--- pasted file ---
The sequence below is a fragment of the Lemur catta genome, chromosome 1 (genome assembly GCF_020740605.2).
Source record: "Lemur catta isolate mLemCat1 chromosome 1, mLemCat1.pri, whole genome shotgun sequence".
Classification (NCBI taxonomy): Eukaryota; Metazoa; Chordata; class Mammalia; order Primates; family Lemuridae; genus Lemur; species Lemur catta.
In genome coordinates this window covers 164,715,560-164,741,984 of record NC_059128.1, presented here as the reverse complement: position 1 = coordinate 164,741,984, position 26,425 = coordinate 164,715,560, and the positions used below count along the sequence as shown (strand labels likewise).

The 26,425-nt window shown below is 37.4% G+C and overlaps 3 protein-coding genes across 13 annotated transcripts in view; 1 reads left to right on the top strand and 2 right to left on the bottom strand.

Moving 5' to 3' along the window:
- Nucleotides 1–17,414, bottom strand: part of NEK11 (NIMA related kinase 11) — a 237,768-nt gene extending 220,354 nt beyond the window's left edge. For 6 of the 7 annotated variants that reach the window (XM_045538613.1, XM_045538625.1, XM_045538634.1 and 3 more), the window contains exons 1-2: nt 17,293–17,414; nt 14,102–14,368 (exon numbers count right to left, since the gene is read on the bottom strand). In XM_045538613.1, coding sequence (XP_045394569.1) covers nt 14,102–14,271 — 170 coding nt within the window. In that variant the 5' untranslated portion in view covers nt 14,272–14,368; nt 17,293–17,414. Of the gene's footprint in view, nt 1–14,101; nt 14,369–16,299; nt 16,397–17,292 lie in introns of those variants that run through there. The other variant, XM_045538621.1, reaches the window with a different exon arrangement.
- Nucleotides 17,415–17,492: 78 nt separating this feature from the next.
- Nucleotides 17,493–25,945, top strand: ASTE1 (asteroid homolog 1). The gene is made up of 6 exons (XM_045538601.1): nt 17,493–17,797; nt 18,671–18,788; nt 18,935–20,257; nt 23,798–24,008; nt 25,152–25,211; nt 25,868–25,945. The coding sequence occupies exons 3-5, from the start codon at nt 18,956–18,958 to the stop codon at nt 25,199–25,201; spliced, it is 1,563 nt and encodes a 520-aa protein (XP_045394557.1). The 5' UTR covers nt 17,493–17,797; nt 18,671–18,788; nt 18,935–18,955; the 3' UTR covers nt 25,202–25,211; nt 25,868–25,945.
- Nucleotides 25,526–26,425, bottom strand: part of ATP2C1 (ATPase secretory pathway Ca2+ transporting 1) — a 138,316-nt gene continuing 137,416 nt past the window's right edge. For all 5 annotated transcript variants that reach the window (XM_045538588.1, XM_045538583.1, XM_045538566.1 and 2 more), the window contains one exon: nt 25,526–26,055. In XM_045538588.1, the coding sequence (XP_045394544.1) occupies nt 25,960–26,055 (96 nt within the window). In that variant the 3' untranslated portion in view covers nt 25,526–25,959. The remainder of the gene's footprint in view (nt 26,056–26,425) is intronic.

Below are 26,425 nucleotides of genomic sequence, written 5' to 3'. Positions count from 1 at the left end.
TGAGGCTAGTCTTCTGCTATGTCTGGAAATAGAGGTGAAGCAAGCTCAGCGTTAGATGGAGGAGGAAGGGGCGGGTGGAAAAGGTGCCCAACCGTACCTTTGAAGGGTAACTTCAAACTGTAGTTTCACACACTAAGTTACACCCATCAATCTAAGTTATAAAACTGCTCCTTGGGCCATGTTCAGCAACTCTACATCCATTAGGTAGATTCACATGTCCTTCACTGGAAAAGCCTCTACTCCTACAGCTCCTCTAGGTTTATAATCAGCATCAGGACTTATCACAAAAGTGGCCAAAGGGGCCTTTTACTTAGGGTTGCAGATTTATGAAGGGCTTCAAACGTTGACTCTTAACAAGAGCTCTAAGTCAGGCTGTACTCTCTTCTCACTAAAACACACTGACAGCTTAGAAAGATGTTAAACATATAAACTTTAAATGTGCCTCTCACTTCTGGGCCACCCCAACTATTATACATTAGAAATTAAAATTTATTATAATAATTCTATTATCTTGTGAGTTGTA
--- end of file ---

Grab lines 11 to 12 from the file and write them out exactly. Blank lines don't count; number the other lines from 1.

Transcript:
Below are 26,425 nucleotides of genomic sequence, written 5' to 3'. Positions count from 1 at the left end.
TGAGGCTAGTCTTCTGCTATGTCTGGAAATAGAGGTGAAGCAAGCTCAGCGTTAGATGGAGGAGGAAGGGGCGGGTGGAAAAGGTGCCCAACCGTACCTTTGAAGGGTAACTTCAAACTGTAGTTTCACACACTAAGTTACACCCATCAATCTAAGTTATAAAACTGCTCCTTGGGCCATGTTCAGCAACTCTACATCCATTAGGTAGATTCACATGTCCTTCACTGGAAAAGCCTCTACTCCTACAGCTCCTCTAGGTTTATAATCAGCATCAGGACTTATCACAAAAGTGGCCAAAGGGGCCTTTTACTTAGGGTTGCAGATTTATGAAGGGCTTCAAACGTTGACTCTTAACAAGAGCTCTAAGTCAGGCTGTACTCTCTTCTCACTAAAACACACTGACAGCTTAGAAAGATGTTAAACATATAAACTTTAAATGTGCCTCTCACTTCTGGGCCACCCCAACTATTATACATTAGAAATTAAAATTTATTATAATAATTCTATTATCTTGTGAGTTGTA